(b Milan, c.1536 or 1535; d after 1604)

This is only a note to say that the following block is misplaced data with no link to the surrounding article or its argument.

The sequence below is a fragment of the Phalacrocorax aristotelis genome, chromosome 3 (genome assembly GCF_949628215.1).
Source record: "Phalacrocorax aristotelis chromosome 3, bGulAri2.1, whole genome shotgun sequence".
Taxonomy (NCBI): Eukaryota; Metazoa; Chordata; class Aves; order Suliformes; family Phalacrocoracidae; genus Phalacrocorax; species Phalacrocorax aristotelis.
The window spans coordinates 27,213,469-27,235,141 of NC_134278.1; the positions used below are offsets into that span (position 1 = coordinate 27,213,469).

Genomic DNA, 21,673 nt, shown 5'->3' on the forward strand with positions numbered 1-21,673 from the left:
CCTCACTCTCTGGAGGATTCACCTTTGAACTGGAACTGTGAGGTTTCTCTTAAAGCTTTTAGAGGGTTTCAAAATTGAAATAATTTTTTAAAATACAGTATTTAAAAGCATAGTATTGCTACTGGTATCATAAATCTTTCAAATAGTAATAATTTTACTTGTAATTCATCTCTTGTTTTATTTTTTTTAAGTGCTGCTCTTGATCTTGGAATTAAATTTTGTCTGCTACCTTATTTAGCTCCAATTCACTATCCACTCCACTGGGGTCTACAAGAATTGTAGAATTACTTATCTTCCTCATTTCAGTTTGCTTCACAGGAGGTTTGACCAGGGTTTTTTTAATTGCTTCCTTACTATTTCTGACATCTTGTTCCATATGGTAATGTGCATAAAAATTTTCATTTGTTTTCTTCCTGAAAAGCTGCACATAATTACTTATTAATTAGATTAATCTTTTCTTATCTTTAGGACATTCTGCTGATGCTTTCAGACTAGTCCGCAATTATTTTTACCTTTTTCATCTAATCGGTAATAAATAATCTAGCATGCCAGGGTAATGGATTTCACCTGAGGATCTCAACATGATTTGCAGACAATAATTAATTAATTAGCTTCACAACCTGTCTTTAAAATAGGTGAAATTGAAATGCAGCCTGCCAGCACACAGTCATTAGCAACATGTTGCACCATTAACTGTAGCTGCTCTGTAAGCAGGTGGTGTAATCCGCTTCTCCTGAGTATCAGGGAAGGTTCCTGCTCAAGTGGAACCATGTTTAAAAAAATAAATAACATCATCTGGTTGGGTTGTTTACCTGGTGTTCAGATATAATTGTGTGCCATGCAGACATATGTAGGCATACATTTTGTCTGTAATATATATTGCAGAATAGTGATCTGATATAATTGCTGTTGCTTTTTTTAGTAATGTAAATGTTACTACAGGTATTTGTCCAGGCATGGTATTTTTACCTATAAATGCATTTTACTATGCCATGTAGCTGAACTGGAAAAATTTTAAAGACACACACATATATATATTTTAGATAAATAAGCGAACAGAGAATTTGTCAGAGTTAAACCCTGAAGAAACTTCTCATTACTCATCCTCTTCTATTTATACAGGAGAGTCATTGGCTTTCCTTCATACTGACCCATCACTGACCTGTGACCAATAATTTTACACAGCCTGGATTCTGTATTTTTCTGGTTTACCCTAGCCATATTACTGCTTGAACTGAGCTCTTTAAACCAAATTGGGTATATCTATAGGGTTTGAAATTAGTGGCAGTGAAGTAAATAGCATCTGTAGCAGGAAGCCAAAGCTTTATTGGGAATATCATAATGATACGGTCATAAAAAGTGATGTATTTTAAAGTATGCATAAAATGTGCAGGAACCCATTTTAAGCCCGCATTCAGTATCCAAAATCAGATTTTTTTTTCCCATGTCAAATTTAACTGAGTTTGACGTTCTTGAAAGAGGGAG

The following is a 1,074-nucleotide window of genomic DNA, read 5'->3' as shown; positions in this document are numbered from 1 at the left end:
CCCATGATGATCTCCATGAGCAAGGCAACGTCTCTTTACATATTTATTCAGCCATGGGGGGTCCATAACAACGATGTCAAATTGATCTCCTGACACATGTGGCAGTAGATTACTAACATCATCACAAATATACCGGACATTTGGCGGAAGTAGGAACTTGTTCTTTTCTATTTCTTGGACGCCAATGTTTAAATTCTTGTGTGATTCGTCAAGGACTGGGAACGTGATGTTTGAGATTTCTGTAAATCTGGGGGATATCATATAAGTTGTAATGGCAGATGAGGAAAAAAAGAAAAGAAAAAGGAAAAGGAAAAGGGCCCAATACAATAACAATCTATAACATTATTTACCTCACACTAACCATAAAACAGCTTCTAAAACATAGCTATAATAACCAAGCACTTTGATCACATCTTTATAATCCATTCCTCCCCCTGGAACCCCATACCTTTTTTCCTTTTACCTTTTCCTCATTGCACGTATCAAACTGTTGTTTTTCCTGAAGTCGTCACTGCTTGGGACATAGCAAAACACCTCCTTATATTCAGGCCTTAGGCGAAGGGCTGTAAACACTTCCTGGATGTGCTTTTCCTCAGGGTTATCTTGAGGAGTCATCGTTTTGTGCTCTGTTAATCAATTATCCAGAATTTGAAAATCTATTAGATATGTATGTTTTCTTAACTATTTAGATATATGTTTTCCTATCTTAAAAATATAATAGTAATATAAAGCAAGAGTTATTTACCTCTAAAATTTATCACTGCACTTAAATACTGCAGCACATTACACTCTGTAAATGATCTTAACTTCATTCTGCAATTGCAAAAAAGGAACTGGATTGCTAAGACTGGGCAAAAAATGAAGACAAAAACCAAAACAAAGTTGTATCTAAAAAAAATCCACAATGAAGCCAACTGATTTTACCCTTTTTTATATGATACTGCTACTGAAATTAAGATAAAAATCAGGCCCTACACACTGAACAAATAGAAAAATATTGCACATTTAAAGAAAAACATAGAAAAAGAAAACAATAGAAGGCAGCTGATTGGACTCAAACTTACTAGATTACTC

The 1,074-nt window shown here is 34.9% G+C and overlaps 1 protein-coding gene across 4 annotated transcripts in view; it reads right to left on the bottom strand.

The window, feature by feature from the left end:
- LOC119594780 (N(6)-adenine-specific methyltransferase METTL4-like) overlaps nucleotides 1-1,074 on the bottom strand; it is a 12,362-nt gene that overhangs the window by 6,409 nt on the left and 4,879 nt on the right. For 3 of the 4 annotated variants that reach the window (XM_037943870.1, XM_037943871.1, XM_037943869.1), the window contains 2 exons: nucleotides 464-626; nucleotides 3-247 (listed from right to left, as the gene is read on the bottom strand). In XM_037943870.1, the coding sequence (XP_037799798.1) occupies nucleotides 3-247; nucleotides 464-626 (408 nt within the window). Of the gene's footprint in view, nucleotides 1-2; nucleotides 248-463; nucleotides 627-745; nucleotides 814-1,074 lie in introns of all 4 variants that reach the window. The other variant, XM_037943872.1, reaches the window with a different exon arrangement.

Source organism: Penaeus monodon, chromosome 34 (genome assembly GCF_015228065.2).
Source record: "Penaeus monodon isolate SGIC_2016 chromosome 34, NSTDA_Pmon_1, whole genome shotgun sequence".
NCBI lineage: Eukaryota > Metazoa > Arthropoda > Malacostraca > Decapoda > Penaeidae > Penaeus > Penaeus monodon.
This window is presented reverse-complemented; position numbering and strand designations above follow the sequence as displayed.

Italian dancer, dance master, and dance theorist. From c.1554 he taught in Milan with many of his students going on to become dancing masters to royal households across Europe. As a performer, he appeared in masques and royal festivities. From 1569 he also choreographed mascarades and intermedios for royal courts, elaborate allegorical works with enormous casts. He was one of the first dancing masters to write about his art. His major work was Le gratie d'amore, di Cesare Negri Milanese, detto il Trombone, which was published in Milan in 1602 and reissued two years later as Nuove inventioni di balli. It was reprinted in New York in 1969. The largest dance manual published in the 16th century, it included detailed information on technique, choreography, and historical observation.